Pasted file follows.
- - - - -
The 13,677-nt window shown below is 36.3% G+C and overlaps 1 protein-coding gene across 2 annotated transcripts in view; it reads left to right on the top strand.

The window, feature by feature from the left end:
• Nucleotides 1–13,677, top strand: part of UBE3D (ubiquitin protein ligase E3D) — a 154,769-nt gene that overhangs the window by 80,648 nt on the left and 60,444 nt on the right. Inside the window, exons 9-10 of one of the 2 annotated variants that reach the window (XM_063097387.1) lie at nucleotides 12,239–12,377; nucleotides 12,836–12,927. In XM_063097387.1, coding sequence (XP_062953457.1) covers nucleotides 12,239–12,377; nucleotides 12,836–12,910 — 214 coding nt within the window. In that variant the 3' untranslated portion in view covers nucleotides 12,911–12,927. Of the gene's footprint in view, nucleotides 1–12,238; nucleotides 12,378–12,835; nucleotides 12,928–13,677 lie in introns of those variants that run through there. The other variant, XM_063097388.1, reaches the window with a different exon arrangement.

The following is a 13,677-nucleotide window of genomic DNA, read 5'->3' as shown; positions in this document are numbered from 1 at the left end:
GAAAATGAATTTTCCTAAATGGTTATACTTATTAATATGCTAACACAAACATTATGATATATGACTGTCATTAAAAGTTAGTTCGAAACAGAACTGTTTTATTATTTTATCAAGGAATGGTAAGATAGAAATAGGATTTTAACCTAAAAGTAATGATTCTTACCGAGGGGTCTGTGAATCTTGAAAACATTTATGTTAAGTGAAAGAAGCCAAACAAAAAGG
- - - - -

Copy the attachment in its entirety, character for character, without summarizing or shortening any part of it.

The 13,677-nt window shown below is 36.3% G+C and overlaps 1 protein-coding gene across 2 annotated transcripts in view; it reads left to right on the top strand.

The window, feature by feature from the left end:
• Nucleotides 1–13,677, top strand: part of UBE3D (ubiquitin protein ligase E3D) — a 154,769-nt gene that overhangs the window by 80,648 nt on the left and 60,444 nt on the right. Inside the window, exons 9-10 of one of the 2 annotated variants that reach the window (XM_063097387.1) lie at nucleotides 12,239–12,377; nucleotides 12,836–12,927. In XM_063097387.1, coding sequence (XP_062953457.1) covers nucleotides 12,239–12,377; nucleotides 12,836–12,910 — 214 coding nt within the window. In that variant the 3' untranslated portion in view covers nucleotides 12,911–12,927. Of the gene's footprint in view, nucleotides 1–12,238; nucleotides 12,378–12,835; nucleotides 12,928–13,677 lie in introns of those variants that run through there. The other variant, XM_063097388.1, reaches the window with a different exon arrangement.

The following is a 13,677-nucleotide window of genomic DNA, read 5'->3' as shown; positions in this document are numbered from 1 at the left end:
GAAAATGAATTTTCCTAAATGGTTATACTTATTAATATGCTAACACAAACATTATGATATATGACTGTCATTAAAAGTTAGTTCGAAACAGAACTGTTTTATTATTTTATCAAGGAATGGTAAGATAGAAATAGGATTTTAACCTAAAAGTAATGATTCTTACCGAGGGGTCTGTGAATCTTGAAAACATTTATGTTAAGTGAAAGAAGCCAAACAAAAAGG